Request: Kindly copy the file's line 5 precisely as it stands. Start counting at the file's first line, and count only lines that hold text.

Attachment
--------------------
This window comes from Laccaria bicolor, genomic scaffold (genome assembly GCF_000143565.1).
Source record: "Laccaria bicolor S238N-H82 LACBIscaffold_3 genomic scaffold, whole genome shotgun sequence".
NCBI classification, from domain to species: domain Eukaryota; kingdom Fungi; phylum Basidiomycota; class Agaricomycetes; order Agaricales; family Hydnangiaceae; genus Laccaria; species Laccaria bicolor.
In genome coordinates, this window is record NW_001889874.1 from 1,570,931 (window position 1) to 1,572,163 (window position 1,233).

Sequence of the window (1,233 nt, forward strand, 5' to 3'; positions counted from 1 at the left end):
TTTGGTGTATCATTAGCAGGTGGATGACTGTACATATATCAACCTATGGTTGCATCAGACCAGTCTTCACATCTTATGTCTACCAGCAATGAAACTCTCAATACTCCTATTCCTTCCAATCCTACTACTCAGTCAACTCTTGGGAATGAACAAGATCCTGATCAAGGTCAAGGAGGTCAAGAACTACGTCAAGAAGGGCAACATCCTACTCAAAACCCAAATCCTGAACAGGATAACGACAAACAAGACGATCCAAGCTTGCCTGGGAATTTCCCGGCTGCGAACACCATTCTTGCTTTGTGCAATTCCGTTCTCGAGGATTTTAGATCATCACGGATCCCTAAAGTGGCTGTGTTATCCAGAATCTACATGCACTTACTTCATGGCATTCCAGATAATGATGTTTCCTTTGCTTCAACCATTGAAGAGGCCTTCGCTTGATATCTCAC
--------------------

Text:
Sequence of the window (1,233 nt, forward strand, 5' to 3'; positions counted from 1 at the left end):